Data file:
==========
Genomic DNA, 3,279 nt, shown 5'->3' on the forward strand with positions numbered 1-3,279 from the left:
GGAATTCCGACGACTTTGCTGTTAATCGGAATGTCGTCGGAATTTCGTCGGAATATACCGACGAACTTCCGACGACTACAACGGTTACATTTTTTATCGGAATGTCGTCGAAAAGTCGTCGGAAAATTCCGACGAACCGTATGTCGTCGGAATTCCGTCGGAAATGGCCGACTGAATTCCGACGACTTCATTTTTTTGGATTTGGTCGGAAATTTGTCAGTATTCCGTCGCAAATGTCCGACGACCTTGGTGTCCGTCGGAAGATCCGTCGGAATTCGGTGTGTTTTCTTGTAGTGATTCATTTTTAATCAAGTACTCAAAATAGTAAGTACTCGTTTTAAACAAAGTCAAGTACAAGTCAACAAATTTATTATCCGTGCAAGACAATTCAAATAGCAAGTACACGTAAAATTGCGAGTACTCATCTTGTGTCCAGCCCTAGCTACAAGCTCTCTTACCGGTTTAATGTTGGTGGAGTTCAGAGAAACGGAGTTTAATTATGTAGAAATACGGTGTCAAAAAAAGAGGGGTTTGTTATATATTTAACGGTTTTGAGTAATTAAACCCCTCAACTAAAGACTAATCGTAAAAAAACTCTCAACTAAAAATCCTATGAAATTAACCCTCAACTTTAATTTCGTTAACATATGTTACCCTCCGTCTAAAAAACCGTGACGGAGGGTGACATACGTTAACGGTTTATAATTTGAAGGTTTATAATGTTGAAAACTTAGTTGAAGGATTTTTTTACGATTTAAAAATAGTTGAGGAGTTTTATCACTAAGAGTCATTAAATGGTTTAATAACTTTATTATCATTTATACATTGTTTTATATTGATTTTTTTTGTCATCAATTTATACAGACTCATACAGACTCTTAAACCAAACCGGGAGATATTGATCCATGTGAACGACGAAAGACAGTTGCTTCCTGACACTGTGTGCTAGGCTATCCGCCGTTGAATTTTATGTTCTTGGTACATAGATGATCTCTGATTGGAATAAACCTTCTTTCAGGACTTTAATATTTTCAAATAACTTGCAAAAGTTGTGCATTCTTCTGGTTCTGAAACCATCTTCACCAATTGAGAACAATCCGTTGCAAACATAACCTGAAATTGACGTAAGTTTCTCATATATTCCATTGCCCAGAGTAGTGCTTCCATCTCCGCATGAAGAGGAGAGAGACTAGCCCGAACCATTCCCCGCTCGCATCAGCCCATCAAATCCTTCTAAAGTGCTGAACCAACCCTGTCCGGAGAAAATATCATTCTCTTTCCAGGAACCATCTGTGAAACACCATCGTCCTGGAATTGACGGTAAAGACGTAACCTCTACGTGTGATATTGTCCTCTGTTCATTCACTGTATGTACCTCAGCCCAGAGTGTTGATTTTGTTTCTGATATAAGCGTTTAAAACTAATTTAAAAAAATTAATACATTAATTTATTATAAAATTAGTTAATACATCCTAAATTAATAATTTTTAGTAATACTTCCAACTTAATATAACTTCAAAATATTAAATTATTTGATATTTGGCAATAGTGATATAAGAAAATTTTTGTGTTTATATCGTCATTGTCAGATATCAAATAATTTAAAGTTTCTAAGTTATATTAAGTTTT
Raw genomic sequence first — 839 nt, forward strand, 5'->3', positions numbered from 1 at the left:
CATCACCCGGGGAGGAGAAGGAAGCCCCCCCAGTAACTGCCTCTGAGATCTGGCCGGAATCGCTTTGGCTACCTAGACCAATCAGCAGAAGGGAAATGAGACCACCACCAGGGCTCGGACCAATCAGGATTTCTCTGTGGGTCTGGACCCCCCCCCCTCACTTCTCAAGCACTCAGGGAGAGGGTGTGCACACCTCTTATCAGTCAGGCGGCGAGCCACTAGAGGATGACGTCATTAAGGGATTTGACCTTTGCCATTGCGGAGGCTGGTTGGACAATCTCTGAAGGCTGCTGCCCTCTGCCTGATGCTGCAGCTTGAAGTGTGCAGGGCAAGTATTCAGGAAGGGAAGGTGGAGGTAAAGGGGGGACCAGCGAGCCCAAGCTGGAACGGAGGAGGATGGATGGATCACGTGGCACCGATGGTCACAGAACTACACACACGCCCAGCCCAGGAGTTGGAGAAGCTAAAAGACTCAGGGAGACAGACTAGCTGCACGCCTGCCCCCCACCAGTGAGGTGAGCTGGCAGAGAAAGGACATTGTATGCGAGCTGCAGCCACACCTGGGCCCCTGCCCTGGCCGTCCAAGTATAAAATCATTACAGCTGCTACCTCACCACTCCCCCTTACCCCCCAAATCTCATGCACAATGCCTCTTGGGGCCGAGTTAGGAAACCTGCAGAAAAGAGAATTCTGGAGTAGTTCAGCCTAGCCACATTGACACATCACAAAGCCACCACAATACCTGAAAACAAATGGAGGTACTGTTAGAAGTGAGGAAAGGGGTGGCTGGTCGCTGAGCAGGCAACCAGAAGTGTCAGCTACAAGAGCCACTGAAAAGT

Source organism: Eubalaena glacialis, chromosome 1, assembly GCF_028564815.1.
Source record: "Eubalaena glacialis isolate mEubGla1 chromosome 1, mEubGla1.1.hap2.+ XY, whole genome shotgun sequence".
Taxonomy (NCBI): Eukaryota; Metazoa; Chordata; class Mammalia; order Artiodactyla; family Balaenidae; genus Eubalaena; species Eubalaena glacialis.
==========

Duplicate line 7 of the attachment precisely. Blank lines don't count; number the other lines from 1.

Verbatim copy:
Taxonomy (NCBI): Eukaryota; Metazoa; Chordata; class Mammalia; order Artiodactyla; family Balaenidae; genus Eubalaena; species Eubalaena glacialis.